More than anything else, the husband and wife should have the same value system. A marriage is a partnership where both parties are required to work for the same goal. Friction will naturally arise in any relationship, but if there is a dedication to dharma, there is no risk of separation or divorce. The common goal should be that of serving Lord Krishna, the Supreme Personality of Godhead. A householder has clearly delineated duties as outlined by the shastras. They are to offer as much food as possible to the Lord. The resultant prasadam should then be distributed to as many people as possible. “Feed God and guests”; these are the two simple rules for householders. A husband and wife share in the accumulated spiritual merits, thus it is in both of their interests to stay committed to the path of dharma.
Many thousands of years ago, there was a great king by the name of Janaka who ruled over Mithila. One day while ploughing a field for the purpose of performing an elaborate religious sacrifice, he found a little girl coming out of the ground. He picked her up and immediately accepted her as his daughter. This girl was none other than the goddess of fortune, Lakshmiji. Janaka immediately felt affection for her. He named the girl Sita since she was born of the ground. Being a pious king, Janaka knew that some day he would have to find a suitable husband for Sita. When the time came, he was in a quandary. Knowing that Sita had no parents, he couldn’t find a suitable husband for her. Simply based on her qualities as a person, he knew that there was no ordinary man who was worthy enough to receive her as a wife.
Nevertheless, Janaka knew that he would face much scorn and ridicule if he were to keep Sita from getting married. To allay his fears and mollify potential critics, Janaka decided to hold a svayamvara, or a self-choice ceremony. On a previous occasion, he had been given a bow of Lord Shiva which was impossible to lift. Janaka decided that he would call princes from around the world and that whoever could lift and string the bow would win Sita’s hand in marriage. This satisfied all of Janaka’s conditions, for he knew that no one would be able to lift it. Even if someone could, that person surely would have to be a celestial or a highly advanced soul.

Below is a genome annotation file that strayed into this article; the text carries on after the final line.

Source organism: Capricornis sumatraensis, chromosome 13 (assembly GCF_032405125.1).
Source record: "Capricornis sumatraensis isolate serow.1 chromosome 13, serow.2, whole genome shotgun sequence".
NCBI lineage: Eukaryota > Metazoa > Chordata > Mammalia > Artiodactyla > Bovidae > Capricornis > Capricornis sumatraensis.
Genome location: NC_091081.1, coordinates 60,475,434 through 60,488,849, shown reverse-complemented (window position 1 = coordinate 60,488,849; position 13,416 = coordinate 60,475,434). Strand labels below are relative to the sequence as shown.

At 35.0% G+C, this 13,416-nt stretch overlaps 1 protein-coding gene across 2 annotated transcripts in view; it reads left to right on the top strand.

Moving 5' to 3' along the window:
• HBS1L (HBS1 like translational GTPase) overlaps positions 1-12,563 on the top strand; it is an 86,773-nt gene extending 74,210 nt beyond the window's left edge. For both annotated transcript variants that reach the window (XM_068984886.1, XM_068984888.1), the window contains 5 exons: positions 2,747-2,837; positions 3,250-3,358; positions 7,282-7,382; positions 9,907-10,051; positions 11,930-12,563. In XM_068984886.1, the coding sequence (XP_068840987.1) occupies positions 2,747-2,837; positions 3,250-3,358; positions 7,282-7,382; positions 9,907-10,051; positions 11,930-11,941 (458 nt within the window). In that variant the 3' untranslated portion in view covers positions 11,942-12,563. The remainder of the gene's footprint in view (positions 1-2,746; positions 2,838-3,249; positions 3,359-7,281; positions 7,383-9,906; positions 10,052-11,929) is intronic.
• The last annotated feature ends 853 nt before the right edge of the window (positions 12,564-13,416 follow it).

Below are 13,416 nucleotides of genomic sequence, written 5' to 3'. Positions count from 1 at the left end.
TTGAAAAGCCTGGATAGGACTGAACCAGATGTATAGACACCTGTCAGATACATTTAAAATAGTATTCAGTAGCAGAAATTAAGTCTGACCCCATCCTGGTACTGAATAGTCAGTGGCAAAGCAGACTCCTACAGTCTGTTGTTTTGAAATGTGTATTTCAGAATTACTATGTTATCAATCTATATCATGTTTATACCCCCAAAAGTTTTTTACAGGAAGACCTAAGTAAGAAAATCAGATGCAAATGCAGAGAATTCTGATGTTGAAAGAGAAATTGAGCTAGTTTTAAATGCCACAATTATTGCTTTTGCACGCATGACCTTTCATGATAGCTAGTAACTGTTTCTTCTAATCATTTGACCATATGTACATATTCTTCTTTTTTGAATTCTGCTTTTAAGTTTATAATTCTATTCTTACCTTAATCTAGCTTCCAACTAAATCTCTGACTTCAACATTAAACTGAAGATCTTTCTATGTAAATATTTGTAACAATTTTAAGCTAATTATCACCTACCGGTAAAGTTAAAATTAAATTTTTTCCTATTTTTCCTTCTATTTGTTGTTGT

As it turned out, only Lord Rama, the prince of Ayodhya, could lift and string the bow. He not only lifted it, but He broke it in half. This wasn’t surprising since Rama was an incarnation of Lord Krishna, God Himself. The fact that Rama was chosen as Sita’s husband definitively reveals her true identity as God’s wife. As the Lord’s eternal consort, Sita can never have any other husband except God. Most of the world’s major religions give us some conception of God. They tell us that He is great. This is most certainly true, but the Vedas go one step further by enlightening us as to just how great He is. The Vedas tell us that Lord Krishna has thousands of names. Actually the entire list of names is impossible to count since God is all-powerful and all-attractive. Nevertheless, each of the provided names describes a specific personal feature. These names also prove that God is a person. An impersonal spirit can never be classified by different names because something that is impersonal, by definition, must be free of attributes. God has attributes, but they are not of this material world. He is completely spiritual, possessing an eternal body full of bliss and knowledge, sach-chid-ananda-vigraha. A few of Krishna’s names are Shripati, Madhava, and Shridhara. These all reference His eternal bond to Goddess Lakshmi. In Sanskrit, the word for husband is pati, which directly translates to lord or master. Krishna is the lord and master of Lakshmi.
God is known as the energetic, while His eternal consorts serve as His energy. They are considered part of His pleasure potency, hladini-shakti. We living entities are part of the Lord’s marginal energy. While we are elevated in a sense, Sita Devi is at the topmost level since she directly pleases God. For this reason, she is given the same respect as God Himself. Whenever we see pictures of Lord Krishna or His expansions such as Lord Vishnu or Lord Rama, They are always seen with Their pleasure potency expansion. Radha and Krishna, Lakshmi and Narayana, Sita and Rama; these are the deities that are worshiped by Vaishnavas.
Sita and Rama both had specific duties to perform during Their time on earth. One can only imagine how exalted a person Janaka was to have to Sita as a daughter. Through his piety and devotion, he had the wisdom and foresight to figure out how to find just the right husband for Sita Devi. Nothing makes devotees happier than to see Sita and Rama always together. Even though they were separated from each other several times due to the course of events, God actually never lives apart from His devotees.
“For one who sees Me everywhere and sees everything in Me, I am never lost, nor is he ever lost to Me.” (Lord Krishna, Bg. 6.30)